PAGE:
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Sophie Gould, Head of In-house, LexisNexis, recently facilitated an interactive Q&A session with members of the Advisory Board. The Q&A panel was represented by Billy Rogers, Paralegal at Equiniti; Robyn Curd, Employment Paralegal at BT and Debbie Singh, In-house Counsel Marketing & IP Team at Telefonica.
#1 Network, network, network
To secure her in-house training contract, Debbie really made the most of her networking skills. Her previous role at O2, provided the chance to work with the in-house legal team and the opportunity to both win their trust and understand more about the different roles that were on offer in-house.
She then leveraged this opening to network, building relationships with the GC and the wider legal team and slipping into conversation whenever possible that she had done her LPC and would be interested in exploring a legal role further.
#2 Use the Best Practice Framework for In-house Training Contracts
Like many, Billy faced the challenge that his organisation had never taken on in-house trainees in the legal department.
As a member of Aspire, he was aware of the best practice framework for in-house training contracts that had been created by a working party within the Forum. Using this framework, Billy approached his organisation with a solid business case.
Discussions began at the start of the year and Billy’s tenacity backed by the right tools, paid off. 5 months later Billy had the green light to progress his training contract in-house. He is now supporting his organisation through the long road of SRA accreditation. He remains motivated and driven through the networking opportunities provided by Aspire.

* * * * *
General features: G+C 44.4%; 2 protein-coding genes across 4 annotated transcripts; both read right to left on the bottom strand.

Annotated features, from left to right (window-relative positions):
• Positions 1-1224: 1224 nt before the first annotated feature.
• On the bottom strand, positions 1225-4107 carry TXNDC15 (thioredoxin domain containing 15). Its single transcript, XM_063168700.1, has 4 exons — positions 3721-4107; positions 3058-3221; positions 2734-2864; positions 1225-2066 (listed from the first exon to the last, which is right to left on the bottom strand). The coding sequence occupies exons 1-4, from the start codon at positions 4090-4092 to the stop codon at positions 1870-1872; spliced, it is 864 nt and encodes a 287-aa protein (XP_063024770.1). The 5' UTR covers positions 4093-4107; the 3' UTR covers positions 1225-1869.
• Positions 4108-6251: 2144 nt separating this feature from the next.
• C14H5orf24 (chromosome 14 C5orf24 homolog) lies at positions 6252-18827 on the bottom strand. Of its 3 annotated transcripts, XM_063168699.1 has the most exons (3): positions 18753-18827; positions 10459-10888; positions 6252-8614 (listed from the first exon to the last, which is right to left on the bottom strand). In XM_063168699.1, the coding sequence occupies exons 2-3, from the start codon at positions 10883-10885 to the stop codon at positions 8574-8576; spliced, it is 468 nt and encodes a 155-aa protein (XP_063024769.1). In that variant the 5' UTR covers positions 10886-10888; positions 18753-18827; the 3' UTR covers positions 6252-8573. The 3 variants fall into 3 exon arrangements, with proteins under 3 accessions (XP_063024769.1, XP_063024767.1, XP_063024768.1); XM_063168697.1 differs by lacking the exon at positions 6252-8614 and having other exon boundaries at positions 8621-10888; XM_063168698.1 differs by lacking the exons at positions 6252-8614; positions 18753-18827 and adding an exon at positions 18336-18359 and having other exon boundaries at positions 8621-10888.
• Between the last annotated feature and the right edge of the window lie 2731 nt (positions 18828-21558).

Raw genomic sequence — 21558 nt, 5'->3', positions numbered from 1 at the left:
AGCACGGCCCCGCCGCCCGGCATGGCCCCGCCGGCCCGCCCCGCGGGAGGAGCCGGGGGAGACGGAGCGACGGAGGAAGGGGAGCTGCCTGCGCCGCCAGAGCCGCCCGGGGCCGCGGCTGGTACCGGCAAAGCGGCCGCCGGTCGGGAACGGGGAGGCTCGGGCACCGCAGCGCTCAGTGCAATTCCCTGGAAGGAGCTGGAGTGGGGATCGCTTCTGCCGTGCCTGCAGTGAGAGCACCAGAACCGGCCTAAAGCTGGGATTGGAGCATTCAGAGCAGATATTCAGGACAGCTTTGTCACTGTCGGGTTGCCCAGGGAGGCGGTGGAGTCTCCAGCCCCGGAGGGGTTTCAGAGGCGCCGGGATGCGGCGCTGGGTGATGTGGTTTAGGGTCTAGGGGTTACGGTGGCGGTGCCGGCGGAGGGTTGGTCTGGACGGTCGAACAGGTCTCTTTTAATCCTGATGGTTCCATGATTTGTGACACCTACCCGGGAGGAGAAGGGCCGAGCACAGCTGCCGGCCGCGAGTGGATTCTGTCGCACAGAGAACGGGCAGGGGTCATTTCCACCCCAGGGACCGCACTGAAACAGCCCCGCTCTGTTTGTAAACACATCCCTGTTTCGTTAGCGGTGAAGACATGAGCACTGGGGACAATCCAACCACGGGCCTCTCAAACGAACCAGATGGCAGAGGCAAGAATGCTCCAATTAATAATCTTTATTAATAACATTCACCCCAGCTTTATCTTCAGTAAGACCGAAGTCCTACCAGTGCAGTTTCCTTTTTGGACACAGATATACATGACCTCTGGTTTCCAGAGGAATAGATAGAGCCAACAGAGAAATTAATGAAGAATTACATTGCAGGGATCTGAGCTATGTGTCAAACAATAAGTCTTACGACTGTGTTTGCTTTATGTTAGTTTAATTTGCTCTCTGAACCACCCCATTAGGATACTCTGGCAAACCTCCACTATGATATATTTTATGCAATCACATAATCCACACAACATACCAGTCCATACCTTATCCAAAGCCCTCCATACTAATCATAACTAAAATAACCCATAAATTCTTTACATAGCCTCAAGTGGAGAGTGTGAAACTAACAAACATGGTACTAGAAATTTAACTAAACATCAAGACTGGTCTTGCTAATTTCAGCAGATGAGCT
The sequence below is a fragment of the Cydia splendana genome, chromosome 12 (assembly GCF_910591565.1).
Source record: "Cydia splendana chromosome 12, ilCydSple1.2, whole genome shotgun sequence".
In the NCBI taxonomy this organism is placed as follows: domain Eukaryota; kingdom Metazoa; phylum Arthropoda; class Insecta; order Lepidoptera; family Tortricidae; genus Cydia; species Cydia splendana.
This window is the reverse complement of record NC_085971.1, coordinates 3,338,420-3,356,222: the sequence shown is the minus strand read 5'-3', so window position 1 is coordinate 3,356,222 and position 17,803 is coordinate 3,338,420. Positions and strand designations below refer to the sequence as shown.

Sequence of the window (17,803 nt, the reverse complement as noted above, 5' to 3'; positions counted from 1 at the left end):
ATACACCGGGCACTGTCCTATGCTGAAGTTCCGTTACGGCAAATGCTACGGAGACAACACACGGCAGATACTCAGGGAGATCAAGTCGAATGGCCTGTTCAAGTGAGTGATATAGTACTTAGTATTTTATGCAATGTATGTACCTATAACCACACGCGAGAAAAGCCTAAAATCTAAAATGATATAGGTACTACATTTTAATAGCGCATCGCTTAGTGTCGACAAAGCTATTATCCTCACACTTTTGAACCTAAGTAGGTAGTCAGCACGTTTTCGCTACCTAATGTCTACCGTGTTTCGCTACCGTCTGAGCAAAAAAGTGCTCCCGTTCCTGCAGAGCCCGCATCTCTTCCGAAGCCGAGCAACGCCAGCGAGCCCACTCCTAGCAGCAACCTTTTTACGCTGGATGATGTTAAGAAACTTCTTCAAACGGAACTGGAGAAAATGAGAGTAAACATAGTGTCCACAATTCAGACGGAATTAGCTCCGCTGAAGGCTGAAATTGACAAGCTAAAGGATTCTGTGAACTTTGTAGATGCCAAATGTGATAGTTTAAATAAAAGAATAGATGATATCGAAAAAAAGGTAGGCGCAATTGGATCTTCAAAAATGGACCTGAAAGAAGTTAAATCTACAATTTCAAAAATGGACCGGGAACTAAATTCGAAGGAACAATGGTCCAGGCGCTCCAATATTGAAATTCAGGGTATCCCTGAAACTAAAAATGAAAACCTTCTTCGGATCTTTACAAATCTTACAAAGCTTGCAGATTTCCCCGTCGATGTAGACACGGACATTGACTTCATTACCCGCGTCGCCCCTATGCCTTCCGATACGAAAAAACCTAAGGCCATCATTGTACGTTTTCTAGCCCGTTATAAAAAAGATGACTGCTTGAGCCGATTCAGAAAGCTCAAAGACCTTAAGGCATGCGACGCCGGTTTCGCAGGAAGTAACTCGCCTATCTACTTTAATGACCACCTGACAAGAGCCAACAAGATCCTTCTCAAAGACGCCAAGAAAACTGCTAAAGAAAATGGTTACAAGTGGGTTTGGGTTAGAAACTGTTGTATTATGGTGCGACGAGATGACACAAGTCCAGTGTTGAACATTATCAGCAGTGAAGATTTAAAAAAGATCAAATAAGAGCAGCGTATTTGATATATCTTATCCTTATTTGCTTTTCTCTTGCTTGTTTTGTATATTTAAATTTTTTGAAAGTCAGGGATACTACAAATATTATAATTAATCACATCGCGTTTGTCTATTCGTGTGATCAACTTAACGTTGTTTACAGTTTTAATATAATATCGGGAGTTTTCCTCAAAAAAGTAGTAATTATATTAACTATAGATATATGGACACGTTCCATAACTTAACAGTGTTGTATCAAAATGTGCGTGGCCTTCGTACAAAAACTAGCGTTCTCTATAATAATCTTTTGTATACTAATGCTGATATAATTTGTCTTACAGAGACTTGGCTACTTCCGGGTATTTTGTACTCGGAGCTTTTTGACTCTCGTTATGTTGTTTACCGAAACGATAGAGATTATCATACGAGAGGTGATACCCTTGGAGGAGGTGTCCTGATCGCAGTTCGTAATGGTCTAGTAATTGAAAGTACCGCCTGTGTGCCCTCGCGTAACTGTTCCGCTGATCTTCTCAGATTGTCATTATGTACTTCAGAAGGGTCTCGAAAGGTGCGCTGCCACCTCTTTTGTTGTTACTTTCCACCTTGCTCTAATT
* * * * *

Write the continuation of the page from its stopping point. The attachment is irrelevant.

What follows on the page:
What’s more, Billy recognises that he is doing the hard graft to pave the wave for more trainees in the future – already stepping out to support the next generation of in-house lawyers.
#3 Never miss an opportunity
For Robyn, the best career advice from her personal experience to date was simple, “Take every opportunity”!
Put yourself forward for working groups. This both expands your network within the business and allows you to gain new skills and experiences which will be of great value as you progress in your career.
It also often allows you to work alongside more senior people within your team and other teams in the business, affording the opportunity to win the backing of the GC and promote yourself and your skills and talents to a wider audience.
#4 Showcase your ability when you can
We have all heard the mantra “You have to do the job before you get the job”.
And Debbie certainly agreed. Her advice was that it was important to showcase your ability whenever you can. From her experience, she would often need to demonstrate she had the competence to step into a role or take on a project before officially being given the responsibility.
#5 Know your value
Sometimes the route to an in-house training contract is not straight forward. You may choose to work in another field or gain experience elsewhere in business first.
For those that get a training contract a few years after doing their LPC, Debbie was passionate about her tip for success: “Leverage your commercial experience”.
Your experience working in business is invaluable as an in-house lawyer. When applying for a training contract and faced with competition from applicants coming straight out of law school – remember that you are often a “safer bet” because of this experience and understanding of business. This is how you can make your mark and stand out from the crowd.
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